Communities secretary Michael Gove to have final say on 90m-tall building
Mayor of London Sadiq Khan has rejected controversial plans to build a 21,500-capacity spherical music venue at Stratford.
The Sphere will be entertainment giant Madison Square Garden Company’s first venue outside the US and had been approved last year by the London Legacy Development Corporation’s (LLDC) planning decisions committee.
An LLDC planning report said more than 850 responses out of 1,364 had opposed the scheme with the report adding that “recurring themes in opposition are the lack of need for the development as well as its scale, massing and form”.
Because of its size, Khan was required to rule on the development and today said the scheme should not go ahead. The final decision will be made by communities secretary Michael Gove who earlier this year told the LLDC he wanted the definitive say.
Designed by Populous, the 90m-tall building will occupy a 1.9ha triangular site between railway lines next to the Westfield shopping centre and close to the London Stadium – the former Olympic stadium – now the home of West Ham United.
A smaller 1,500 capacity venue is also planned at the Sphere site along with restaurant and retail space. The scheme will include building new bridges over neighbouring railway lines.
The project team includes planning consultant DP9, M&E engineer Me, acoustic engineer Arup and cost consultant RLB.
Earlier this year, the LLDC voted to allow the display of advertising on the spherical facade of the venue, which will be entirely covered in giant triangular LED panels.
The advertising consent was a condition of the planning approval granted to the scheme last year.
In a statement, a Sphere Entertainment spokesperson said: “While we are disappointed in London’s decision, there are many forward-thinking cities that are eager to bring this technology to their communities. We will concentrate on those.”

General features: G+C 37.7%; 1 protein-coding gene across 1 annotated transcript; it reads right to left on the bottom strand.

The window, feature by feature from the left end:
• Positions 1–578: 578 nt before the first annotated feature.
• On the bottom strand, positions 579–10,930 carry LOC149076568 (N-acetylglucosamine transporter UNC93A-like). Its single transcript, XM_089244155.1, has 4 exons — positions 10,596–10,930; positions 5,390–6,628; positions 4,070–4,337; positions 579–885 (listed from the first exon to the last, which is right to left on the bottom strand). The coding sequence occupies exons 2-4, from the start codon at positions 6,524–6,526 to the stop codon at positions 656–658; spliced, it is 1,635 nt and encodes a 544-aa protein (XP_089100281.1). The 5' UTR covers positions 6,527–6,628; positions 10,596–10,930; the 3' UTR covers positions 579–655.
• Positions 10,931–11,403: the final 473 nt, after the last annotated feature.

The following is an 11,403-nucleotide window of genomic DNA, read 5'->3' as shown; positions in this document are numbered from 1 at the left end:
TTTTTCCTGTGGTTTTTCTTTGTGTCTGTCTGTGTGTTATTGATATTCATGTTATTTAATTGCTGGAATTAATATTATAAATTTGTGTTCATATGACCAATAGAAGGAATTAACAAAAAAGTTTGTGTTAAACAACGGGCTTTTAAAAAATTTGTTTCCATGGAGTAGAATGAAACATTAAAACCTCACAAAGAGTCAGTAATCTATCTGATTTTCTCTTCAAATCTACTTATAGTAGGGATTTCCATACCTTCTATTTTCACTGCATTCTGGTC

MSG has signed a memorandum of understanding with South Korean city Hanam to build a Sphere on a 900,000 sq m site in the greater Seoul area.
AEG Europe, the owner of the O2 Arena, which Populous turned into an entertainment venue, and which has been a vocal opponent of the new project, said it welcomed Khan’s decision.
“We do not oppose competition in the live entertainment industry, and specifically do not oppose another large music venue in London. However, this proposal had fundamental flaws from the beginning. It was the wrong design, in the wrong location, and this was the right call,” a spokesperson said.
MSG has been building up its capacity over the past few years to start work on the Sphere with Ian Feast, former COO of the Battersea Power Station Development Company, joining last year to head up delivery.
But earlier this year Grant Findlay left MSG to return to Sir Robert McAlpine as executive managing director of a newly formed Buildings division while Mike O’Donnell, who left McAlpine in 2019 after more than a decade to join MSG, returned to the firm in the role of commercial managing director.
If the Sphere gets built, it is likely to be only let as a construction management scheme with Mace, McAlpine and McLaren all reportedly interested.
MSG’s first Sphere scheme opened in Las Vegas at the end of September – two years late and costing nearly $1bn (£825m) more than its original budget.
Designed by Populous and project managed by RLB, Aecom was appointed general contractor to the job in summer 2019 but was removed the following year with MSG becoming general contractor after costs ballooned.